• Peta

What is Ableism?


As a disabled person, I have been ableist. Found out what ableism is and how we can all be better allies to the disabled community.


You can ask Peta a question via:

The website: www.icantstandpodcast.com

Email: icantstandpodcast@gmail.com

You can follow Peta on Instagram @petahooke


Want to know more?

Contours of Ableism, The Production of Disability and Abledness, Fiona Kumari Campbell (2009)

Ableism and the Life Stories of People with Disabilities, Merja Tarvainen (2019)

The Rhetoric of Ableism, James L. Cherney (2011)

Center for Disability Rights, Inc. Leah Smith

What Is Ableist Language And What’s The Impact Of Using It?

Confronting Ableism | Brendan Campbell | TEDxYale (2019)

Why You Need to Stop Using These Words and Phrases, Rakshitha Arni Ravishankar 2020 Havard Business Review

DISABLED PERSON REACTS TO ABLEIST TIKTOKS!! And Tiktoks discussing ableism!!!

Tiktok





Peta [00:00:02] Hello and welcome to The I Can't Stand Podcast, the podcast, answering your questions on what life is like when you have a disability. My name is Peta. I had cerebral palsy and I'm your host. This week's question came anonymously. I spoke at Melbourne University a few weeks ago and this question was sent to me after the session. If you would like to ask me a question, there are three ways you can do so. One via my Instagram @petahooke. Two by email at icantstandpodcast@gmail.com. Or three by my website, icantstandpodcast.com. OK, without any further ado, let's get into it.

[00:01:03] When I first received this question, I was super intimidated and to be honest, I'm still a little bit intimidated. I hope I do this question justice and I've done so much research, but I have to acknowledge that I'm still learning in this area as well. The question sent to me this week was, what is Ableism? And what should I do when people say it doesn't exist?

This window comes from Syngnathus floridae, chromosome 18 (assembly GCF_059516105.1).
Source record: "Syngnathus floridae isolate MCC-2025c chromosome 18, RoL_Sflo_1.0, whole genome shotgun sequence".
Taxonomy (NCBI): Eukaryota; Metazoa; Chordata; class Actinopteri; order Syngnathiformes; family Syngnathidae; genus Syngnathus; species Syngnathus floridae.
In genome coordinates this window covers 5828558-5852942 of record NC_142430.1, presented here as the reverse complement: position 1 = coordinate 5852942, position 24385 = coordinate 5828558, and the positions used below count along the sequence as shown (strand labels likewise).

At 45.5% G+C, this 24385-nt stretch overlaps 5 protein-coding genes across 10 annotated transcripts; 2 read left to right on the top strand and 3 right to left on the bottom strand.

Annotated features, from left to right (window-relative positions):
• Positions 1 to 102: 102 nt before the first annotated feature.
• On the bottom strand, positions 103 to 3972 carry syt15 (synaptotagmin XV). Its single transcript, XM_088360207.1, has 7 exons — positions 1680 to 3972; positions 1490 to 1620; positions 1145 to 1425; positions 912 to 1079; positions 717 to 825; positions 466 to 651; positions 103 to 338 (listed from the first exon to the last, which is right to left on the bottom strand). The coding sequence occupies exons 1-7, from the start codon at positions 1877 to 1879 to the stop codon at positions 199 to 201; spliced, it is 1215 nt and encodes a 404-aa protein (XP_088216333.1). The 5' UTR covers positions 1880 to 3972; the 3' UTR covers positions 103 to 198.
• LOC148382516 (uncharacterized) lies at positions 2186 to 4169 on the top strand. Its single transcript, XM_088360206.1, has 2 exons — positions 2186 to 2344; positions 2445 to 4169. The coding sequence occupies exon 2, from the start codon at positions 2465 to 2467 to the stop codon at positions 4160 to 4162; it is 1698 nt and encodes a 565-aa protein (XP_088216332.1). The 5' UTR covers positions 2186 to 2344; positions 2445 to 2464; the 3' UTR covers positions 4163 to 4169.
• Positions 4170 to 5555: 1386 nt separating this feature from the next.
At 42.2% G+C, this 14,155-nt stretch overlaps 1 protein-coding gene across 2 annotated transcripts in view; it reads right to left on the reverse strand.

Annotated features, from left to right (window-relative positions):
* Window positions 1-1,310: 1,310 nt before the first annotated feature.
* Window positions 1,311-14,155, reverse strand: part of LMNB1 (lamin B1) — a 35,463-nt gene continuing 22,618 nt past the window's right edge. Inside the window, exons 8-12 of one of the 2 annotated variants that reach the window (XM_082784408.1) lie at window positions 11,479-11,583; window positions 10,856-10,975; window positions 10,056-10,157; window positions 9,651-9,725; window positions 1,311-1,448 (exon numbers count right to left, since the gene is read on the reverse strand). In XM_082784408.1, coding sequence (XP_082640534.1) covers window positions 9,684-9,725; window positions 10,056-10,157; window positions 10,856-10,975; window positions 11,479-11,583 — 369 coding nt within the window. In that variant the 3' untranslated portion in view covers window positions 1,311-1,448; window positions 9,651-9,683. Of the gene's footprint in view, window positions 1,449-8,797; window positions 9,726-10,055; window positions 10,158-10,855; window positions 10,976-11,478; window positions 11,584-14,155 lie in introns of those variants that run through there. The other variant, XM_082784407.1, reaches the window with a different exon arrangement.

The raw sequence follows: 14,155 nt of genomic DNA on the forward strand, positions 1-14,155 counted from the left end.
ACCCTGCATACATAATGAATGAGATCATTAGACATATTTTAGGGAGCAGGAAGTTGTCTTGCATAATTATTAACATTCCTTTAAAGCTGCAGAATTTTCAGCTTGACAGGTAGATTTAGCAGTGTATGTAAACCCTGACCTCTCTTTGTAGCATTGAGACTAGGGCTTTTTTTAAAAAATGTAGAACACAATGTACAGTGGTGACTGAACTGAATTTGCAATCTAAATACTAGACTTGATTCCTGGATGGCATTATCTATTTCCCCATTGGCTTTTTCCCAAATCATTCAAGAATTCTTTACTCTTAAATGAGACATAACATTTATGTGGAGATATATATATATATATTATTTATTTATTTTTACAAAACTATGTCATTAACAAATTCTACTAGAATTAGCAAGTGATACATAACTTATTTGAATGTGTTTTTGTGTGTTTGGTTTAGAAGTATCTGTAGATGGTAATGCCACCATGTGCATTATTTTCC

[00:01:35] Wow, this is quite a step up from 'drunk Peta', which I admit is one of my favourite episodes, but I am so pleased that you guys are starting to hit me with the really hard-hitting questions because it's causing me to learn as a result and for me to evaluate my behaviour to make sure I'm a better disability advocate.

[00:01:59] So what is Ableism? Well, it's one of the isms that we're probably less aware of. Where many of you, I'm sure, are fully across the concept of sexism and racism and ageism but what is ableism? According to the Centre for Disability Rights, ableism is a set of beliefs or practices that devalue and discriminate against people with physical, intellectual and psychiatric disabilities.

[00:02:35] OK, so we know who ableism affects. How does it negatively affect those groups? Well, it often rests on the assumption that disabled people need to be fixed in one form or another. Ableism is so intertwined in our culture, it limits the belief in people's capacities with disabilities to engage in the community. So let me give you some examples of what ableism is. First of all, it's language, and this is where I probably need to do some improvement in myself. They're common phrases that many of us use in our day to day conversations that may not be directed towards people with disabilities, but they are negative connotations about how we feel about life. For example, turning a blind eye. Seems like a pretty innocuous statement, right, but many people in the vision-impaired community find this a very derogatory statement because to them, being blind or having vision impairment is inherently awful but the phrase turning a blind eye itself has negative connotations.